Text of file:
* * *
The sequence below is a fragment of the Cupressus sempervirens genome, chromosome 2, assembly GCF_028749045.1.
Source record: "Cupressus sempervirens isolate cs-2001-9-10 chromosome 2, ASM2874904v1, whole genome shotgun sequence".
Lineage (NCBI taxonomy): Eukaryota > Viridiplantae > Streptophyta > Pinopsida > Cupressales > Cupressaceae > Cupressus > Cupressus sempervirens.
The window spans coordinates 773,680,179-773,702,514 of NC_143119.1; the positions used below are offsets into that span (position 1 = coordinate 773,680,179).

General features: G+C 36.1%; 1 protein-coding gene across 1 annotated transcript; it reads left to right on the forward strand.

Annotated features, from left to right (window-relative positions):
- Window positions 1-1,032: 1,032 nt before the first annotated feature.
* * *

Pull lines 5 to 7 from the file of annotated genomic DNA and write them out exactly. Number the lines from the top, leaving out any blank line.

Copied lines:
General features: G+C 36.1%; 1 protein-coding gene across 1 annotated transcript; it reads left to right on the forward strand.

Annotated features, from left to right (window-relative positions):
- Window positions 1-1,032: 1,032 nt before the first annotated feature.